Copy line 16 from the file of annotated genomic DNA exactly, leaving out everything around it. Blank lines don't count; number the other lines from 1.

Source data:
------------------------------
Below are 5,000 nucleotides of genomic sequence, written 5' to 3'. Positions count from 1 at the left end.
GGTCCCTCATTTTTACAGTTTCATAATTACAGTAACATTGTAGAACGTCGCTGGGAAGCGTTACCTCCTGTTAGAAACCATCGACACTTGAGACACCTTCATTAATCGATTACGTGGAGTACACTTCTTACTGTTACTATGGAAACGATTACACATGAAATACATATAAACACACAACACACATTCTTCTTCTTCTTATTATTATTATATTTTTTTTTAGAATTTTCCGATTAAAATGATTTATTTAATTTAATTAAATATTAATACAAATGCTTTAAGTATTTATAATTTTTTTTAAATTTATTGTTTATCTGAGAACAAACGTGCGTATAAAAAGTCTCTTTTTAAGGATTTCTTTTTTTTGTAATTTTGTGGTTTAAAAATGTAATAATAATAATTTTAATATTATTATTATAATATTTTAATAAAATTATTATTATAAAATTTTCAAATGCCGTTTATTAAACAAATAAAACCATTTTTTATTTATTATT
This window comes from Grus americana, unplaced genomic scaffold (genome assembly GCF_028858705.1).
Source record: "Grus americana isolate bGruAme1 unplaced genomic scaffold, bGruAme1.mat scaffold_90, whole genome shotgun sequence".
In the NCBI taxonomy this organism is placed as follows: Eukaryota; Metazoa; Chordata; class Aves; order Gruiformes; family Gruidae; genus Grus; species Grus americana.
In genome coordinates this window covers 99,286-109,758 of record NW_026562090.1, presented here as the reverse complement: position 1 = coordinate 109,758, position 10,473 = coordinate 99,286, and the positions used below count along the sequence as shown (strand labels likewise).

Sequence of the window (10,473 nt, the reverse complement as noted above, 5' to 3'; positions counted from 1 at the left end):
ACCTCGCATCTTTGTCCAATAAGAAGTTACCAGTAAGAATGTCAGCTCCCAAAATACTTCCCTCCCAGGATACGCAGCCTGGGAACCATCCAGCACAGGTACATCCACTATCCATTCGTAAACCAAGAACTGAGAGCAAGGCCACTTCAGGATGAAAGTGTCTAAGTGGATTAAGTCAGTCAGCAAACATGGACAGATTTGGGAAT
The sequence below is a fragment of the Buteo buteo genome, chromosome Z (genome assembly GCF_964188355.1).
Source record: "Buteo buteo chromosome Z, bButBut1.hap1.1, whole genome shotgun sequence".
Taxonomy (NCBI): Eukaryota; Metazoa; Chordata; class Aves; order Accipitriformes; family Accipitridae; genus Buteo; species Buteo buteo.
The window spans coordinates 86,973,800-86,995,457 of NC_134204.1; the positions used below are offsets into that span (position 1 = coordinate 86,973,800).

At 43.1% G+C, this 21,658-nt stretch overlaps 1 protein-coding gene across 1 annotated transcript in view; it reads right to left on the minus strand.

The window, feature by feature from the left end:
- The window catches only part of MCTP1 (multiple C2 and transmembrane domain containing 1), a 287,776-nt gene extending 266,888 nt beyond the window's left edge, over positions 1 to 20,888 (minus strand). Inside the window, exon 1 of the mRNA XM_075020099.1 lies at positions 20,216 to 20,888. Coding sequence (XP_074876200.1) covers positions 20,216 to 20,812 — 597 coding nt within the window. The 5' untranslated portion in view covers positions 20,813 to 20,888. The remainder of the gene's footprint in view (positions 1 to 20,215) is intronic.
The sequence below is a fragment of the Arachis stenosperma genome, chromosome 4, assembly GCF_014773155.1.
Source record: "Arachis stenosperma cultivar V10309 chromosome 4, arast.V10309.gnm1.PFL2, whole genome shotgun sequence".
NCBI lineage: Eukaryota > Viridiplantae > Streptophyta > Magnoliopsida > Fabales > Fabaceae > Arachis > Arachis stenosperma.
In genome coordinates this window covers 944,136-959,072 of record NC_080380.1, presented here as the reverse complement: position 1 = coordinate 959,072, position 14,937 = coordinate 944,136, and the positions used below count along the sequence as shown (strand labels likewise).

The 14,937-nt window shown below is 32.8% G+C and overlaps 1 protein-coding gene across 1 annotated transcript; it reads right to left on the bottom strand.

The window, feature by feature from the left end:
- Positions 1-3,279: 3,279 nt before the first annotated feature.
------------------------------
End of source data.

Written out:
The sequence below is a fragment of the Arachis stenosperma genome, chromosome 4, assembly GCF_014773155.1.